6 Replies Latest reply on Sep 5, 2013 8:52 AM by daniel.blackmon

    AP Signal penetration

    tomlee New Member

      I have a BSC using AP's for an RV park.  Before installing the system we went out an tested signal strength throughout the park.  I was able to get two bars at the furthest point in the park.  Once the RV's arrived for spring we found out that the signal does not penetrate the RV shells and consequently we lose all service in the RV's.  I have added a wireless extender (Hawking H-Gain) and now get five bars where I used to get two but they are saying they still cannot receive a signal in the RV.  These RV's are constructed of aluminum or fiberglass (standard RV construction).  I am using the 1840 with the six antennas.  Is there a solution to this problem or do I give them their money back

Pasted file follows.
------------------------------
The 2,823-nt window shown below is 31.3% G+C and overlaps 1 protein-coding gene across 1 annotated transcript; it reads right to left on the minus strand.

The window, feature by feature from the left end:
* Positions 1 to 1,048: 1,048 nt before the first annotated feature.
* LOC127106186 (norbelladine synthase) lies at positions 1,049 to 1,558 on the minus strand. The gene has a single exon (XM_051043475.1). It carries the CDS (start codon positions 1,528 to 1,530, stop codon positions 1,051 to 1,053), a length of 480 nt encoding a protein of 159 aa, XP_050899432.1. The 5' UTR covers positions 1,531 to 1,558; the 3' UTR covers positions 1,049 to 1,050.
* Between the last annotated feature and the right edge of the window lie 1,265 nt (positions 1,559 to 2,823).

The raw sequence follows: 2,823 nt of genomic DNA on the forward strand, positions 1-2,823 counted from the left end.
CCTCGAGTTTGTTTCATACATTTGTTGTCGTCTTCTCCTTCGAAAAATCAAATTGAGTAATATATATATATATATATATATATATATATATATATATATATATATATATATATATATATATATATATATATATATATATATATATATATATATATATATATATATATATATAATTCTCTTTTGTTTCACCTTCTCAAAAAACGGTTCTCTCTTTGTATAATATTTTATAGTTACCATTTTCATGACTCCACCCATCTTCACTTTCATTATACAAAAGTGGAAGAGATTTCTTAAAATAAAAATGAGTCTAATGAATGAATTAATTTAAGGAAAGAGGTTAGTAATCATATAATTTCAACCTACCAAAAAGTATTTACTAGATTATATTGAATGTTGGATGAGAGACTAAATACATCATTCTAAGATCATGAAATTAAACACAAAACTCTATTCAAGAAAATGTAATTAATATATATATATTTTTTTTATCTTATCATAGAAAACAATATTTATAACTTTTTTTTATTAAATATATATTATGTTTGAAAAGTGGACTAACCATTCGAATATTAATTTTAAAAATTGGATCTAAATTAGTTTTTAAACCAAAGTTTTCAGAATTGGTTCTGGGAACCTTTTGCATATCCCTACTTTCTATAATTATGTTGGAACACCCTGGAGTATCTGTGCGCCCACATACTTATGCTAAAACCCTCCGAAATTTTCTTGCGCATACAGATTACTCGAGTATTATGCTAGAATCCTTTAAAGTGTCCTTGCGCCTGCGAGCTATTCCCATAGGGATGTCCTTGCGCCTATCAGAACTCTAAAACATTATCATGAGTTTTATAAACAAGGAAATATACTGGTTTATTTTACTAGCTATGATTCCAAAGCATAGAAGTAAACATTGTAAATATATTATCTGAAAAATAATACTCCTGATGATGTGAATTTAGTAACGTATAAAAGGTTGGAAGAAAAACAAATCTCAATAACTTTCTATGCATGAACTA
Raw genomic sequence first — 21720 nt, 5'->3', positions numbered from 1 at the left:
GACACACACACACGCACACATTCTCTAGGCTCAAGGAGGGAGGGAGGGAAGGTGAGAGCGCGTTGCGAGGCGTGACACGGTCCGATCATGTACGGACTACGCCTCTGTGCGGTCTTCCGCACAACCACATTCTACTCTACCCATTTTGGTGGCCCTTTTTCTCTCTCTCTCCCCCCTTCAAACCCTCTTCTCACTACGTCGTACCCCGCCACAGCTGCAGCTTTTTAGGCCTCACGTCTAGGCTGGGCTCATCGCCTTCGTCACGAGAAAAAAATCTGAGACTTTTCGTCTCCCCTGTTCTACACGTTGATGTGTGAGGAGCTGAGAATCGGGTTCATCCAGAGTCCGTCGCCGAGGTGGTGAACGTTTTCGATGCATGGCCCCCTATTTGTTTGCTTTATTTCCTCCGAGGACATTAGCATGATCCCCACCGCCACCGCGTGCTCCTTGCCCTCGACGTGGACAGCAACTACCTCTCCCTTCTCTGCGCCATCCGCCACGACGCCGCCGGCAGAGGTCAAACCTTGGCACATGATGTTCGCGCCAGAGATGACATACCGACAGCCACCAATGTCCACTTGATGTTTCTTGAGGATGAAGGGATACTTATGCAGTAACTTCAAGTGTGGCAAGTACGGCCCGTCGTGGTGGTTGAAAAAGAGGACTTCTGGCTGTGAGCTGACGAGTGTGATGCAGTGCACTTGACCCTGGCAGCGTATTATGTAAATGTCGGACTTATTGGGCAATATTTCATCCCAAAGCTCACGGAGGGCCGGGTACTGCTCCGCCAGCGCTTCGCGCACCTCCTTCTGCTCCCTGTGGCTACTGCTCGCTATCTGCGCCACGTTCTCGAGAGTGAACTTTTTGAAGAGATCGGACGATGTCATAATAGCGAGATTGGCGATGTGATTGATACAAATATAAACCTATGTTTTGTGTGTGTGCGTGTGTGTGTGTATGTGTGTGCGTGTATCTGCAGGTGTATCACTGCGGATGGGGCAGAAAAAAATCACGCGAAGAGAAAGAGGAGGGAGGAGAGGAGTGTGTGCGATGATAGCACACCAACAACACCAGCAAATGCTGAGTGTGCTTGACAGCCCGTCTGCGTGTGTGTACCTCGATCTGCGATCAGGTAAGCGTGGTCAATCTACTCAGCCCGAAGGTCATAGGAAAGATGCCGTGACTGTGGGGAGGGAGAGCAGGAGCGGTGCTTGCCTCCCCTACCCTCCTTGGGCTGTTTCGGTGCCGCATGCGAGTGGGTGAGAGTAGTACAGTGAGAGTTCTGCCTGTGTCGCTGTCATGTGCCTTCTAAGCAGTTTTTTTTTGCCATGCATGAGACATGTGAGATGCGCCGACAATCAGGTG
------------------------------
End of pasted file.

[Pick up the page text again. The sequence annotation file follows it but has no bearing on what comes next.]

• Re: AP Signal penetration
          jayh Hall_of_Fame

          Metal-clad RVs are essentially shielded boxes with a few holes for windows.  For decent performance you'll need to redo your site survey under the conditions of actual use, with the park populated with RVs (and the microwave ovens therein spewing noise at 2.4GHz but that's another story...)

           

          I suspect you'll need a lot more APs, probably at closer proximity to the RVs and about window height.

           

          Trees in the park can also be significant attenuators and this varies by season.  Wet leaves about 1 1/4 inch long are very efficient at soaking up wi-fi signals. 

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          • Re: AP Signal penetration
            jayh Hall_of_Fame

            Note that the antenna jacks are not all the same.  Three are for 2.4 GHz antennas and three for 5 GHz antennas.  In your situation consider putting each AP in the middle of a cluster of RVs with three each 120-degree sector antennas for each band.

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              • Re: AP Signal penetration
                tomlee New Member